Starches are used widely in all sorts of products, ranging from cheese sauces to cream or acidic sauces. Using a starch in conjunction with other hydrocolloids such as xanthan or guar gums can create stability and different textural aspects in sauces or reduce the caloric content when substituted for oils.

Gil Bakal, managing director of a rice-based food starch company, advises that when formulating sauces for mass distribution, application scientists should ask: How is it processed? To what conditions, including pH, will it be exposed? And, what are the shelflife or storage conditions of the sauce?

“It might be easy to get a sauce to look good initially but, over the course of time, the shelflife of the product starts to deteriorate,” says Bakal.

For one, starch-based sauces are subject to retrogradation, a crystallization process that is more or less severe, depending on the amount of amylose. In products that gel, syneresis occurs, and “formulators end up with a more-rigid product [in which water is expelled],” states Bakal.

The more highly branched a starch molecule (which is typical of amylopectin starch molecules), the more suitable it is for a processed sauce, because it does not retrograde easily. Typically, waxy starches are the least prone to retrogradation: they have very little amylose. They will stay stable over a longer period of time, and they also are more freeze/thaw stable.

Rice starch are highly branched starches. “Rice starches can be used in combination with other starches to help reduce their retrogradation,” suggests Bakal.

A lot of sauces use chemically modified starches because they are more freeze/thaw stable. Hydroxypropylation is a common chemical modification that adds branches to the starch to improve the food's freeze/thaw stability.

“A product's pH typically aggravates the whole thing,” says Bakal. “It is another stress on the starch, which causes it to be more prone to syneresis and, subsequently, retrogradation.” Tomato sauce is an example of a low-pH sauce that uses starches, which usually either are modified or are unique native starches that have a natural ability to withstand a low pH.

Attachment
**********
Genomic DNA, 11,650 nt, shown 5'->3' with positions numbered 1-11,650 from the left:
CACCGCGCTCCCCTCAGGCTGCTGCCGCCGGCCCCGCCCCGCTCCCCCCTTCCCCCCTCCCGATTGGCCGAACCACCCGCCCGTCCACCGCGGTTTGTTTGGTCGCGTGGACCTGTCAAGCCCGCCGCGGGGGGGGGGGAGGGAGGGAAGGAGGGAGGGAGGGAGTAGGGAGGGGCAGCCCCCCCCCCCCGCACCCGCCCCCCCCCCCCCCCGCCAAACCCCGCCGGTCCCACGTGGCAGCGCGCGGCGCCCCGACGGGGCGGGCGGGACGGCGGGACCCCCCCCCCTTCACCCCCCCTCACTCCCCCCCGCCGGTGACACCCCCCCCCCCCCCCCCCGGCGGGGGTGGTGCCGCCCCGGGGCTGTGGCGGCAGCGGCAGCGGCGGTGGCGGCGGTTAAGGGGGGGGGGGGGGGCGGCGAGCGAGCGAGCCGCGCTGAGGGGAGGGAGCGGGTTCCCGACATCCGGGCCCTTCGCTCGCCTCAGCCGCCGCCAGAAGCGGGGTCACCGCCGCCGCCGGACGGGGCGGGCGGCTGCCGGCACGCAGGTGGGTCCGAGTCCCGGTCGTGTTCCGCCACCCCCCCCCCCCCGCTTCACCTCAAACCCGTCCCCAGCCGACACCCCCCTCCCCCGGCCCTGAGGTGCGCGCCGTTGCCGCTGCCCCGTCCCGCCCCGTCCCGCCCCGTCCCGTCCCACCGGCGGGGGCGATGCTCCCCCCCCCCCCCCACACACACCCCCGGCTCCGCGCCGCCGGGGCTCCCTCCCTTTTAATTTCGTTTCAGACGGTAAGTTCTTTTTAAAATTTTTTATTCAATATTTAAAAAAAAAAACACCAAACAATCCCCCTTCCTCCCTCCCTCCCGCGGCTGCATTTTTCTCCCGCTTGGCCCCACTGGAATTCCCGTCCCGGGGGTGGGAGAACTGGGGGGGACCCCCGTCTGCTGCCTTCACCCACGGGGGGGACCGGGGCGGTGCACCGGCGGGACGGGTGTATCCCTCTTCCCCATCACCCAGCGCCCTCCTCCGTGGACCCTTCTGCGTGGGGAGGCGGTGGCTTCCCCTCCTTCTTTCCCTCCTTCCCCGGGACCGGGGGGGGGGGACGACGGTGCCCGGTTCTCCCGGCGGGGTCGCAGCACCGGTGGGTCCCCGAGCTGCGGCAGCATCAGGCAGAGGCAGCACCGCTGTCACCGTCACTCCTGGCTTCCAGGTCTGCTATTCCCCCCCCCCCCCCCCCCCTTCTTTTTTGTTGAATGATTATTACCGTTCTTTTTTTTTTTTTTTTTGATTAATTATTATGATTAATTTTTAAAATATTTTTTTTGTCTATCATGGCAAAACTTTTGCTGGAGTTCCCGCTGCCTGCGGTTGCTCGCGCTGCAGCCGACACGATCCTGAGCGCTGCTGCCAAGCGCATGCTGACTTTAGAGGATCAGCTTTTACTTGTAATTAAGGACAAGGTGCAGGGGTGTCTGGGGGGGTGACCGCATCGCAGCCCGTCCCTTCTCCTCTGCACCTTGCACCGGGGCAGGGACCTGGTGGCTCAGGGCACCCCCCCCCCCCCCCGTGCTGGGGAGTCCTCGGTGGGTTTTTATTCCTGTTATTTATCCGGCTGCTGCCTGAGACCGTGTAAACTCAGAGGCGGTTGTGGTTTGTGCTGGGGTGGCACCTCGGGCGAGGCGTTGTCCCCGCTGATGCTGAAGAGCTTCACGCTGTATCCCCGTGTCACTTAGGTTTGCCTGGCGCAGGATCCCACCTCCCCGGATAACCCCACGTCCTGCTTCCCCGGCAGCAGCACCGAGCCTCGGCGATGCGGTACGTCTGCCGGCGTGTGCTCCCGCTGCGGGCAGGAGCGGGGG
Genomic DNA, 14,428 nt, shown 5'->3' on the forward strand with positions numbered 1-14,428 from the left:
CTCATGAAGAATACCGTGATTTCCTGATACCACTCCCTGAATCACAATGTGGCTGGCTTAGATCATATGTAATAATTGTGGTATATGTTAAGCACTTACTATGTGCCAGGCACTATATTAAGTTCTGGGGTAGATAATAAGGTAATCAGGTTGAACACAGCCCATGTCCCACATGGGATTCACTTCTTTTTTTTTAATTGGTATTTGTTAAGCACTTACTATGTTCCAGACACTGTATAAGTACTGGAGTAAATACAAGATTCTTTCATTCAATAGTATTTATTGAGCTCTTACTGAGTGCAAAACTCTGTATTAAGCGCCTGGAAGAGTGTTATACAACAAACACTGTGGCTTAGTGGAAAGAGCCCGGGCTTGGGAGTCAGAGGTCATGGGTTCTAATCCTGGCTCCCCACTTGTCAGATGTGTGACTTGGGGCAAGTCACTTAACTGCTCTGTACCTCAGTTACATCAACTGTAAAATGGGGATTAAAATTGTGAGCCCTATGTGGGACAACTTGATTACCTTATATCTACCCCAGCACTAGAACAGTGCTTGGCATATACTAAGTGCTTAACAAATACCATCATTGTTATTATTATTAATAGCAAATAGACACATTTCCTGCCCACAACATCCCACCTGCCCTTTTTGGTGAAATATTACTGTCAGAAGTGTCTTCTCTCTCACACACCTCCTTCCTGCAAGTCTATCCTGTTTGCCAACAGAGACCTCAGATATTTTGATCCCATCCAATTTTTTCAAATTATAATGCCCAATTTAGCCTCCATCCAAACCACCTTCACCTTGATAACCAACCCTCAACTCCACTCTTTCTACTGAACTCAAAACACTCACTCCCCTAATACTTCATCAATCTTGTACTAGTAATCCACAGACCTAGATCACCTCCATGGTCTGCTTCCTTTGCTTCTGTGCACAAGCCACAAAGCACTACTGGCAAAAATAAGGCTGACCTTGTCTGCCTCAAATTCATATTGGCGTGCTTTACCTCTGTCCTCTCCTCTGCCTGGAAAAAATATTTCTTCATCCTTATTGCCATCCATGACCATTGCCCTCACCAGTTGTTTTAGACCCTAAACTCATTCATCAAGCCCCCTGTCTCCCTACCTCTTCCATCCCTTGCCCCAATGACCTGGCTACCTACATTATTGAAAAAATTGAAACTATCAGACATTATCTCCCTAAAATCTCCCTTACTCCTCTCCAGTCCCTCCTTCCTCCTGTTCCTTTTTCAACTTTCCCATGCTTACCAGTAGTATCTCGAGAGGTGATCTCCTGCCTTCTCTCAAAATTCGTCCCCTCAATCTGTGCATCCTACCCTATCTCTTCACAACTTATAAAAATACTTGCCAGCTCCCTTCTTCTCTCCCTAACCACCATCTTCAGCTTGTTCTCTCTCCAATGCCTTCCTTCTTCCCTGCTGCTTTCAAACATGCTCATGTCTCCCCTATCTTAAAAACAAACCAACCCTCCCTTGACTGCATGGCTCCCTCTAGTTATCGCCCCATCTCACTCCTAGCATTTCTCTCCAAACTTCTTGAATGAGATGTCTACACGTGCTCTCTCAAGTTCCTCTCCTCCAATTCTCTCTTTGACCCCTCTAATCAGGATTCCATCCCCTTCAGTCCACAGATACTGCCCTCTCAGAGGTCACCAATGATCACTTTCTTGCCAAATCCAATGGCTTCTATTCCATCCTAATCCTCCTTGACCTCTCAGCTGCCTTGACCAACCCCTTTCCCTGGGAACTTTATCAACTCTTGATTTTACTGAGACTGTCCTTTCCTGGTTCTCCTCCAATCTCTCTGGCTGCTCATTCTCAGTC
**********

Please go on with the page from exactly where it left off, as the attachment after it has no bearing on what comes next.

During processing, good control over the cooking process ensures the maximum stability of the finished product. Any deviations from batch to batch results in variations in the sauce's stability. Microwaving a food can add a lot of heat exposure without very good uniformity, says Bakal.

“Oxidental” Color

In frozen sauces, a high fat content or a good stabilizer system decreases the potential of a broken or grainy sauce after the freeze/thaw cycle. Color is a distinctive clue that a sauce was not formulated correctly, says Alberto Bruzzone, export area manager at Sacla Italia (Asti, Italy), a manufacturer of vegetable-based products. When pesto is overcooked, it results in a dark brown color.

The color of a sauce will react to exposure to light. Extracted resin, such as oleoresins, and natural or--especially--artificial colors can help make sure color choices remain stable over time. Paprika oleoresin, a natural spice that produces a specific red color, can degrade upon exposure to the fluorescent lights used in retail stores.

Color degradation and flavor loss usually are not starch-related, but more about the balance of acidulants and antioxidants. In many cases, color is an oxidation issue. Kelators like citric acid and ascorbic acid primarily are used to protect a sauce from color deterioration. Prego's (Campbell Soup, Camden, N.J.) Three Cheese Marinara Pasta Bake uses citric acid and shrink sleeve labeling to maintain the color.